Medicine: G.P. in a Hurricane

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When Hurricane Audrey roared up toward the Gulf Coast last summer (TIME, July 8), the only physician in the marshland town of Cameron (pop. 3,000), at the southwestern corner of Louisiana, was Cecil William Clark, 33, who ran a community medical center with a twelve-bed hospital. Dr. Clark was confident that his new brick house would ride out the storm, but he was worried about the frame clinic building (with only a brick veneer) and its eight bedfast patients. Leaving their three youngest children at home with a maid, Dr. Clark and his wife Sybil (a nurse-anesthetist) set out soon after 2 a.m. to evacuate the hospital's nurses and patients.

Audrey was ahead of the forecasters' schedule and piling up an unexpectedly high tide. The wind-lashed, rising water covered the road, blocked Dr. Clark's car. He turned back, took his wife home. He tried again to get through in a neighbor's pickup, failed again, but managed to telephone his "get-out" order to the clinic. Helped by deputy sheriffs with boats, the nurses got the patients to the safety of the solidly built parish courthouse. Dr. Clark tried to walk back home, but waist-deep water forced him to shelter in a concrete-block house. Ten hours passed before the water subsided enough for a messenger to get through with the word: Dr. Clark was needed at the courthouse, which was packed with hundreds of survivors, many injured or ill.

Clark sloshed to the courthouse and went to work, dressing wounds, administering sedatives, giving anti-tetanus and penicillin shots with supplies salvaged from the clinic. Soon he got word that his fine new home had simply disappeared. There was no sign of his wife or their three youngest children, aged 2½ months to three years.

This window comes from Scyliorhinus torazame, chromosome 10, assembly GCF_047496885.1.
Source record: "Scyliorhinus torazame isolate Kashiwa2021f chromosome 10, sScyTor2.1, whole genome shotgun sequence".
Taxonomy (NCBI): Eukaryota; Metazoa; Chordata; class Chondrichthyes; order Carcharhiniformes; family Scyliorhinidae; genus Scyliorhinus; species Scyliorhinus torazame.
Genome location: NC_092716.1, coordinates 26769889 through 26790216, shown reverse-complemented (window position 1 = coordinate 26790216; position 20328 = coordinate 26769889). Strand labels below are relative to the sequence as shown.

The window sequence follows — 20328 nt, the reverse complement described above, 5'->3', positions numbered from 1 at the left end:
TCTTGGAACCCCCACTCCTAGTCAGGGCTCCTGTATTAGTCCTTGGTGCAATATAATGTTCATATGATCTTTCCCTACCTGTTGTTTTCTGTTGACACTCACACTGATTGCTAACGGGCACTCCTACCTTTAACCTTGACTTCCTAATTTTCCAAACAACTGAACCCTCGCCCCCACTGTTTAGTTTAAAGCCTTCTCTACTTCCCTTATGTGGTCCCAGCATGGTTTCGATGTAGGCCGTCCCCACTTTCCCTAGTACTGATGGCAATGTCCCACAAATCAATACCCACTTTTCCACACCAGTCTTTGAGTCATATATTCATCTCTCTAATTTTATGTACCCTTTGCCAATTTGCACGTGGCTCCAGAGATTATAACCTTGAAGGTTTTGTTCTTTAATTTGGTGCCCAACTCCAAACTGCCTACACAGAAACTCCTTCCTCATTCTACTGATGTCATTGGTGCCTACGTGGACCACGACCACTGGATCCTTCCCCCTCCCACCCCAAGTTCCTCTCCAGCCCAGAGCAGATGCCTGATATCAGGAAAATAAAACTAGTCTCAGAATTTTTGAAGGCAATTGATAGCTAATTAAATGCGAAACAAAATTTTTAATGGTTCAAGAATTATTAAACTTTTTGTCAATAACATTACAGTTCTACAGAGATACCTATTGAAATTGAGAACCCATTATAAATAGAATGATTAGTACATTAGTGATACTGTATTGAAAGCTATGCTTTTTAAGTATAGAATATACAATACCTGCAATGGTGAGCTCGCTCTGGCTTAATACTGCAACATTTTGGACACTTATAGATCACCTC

Dr. Clark was equally fearful for his two eldest boys, 7 and 8, who had been spending the night at his mother's home in nearby Creole. Nevertheless, steady-nerved and set of jaw, he worked without letup for more than 24 hours. At evening of the second day, word got through that the two boys had been saved by being lashed to the tops of oak trees. His wife, he learned, had survived by scrambling onto the floating roof of the collapsed Clark house, but the children, though she desperately tried to hold on to them, were swept away.

For the Louisiana-born doctor and his wife, there was still much work to be done in death-dealing Audrey's wake. The medical center was swept off its foundations and badly damaged; all equipment, supplies and records were destroyed. By now, much of it has been renovated, and in the works is a new eight-room wing.

Last week, meeting in Philadelphia, the A.M.A. gave Dr. Clark a gold medal and named him "General Practitioner of the Year."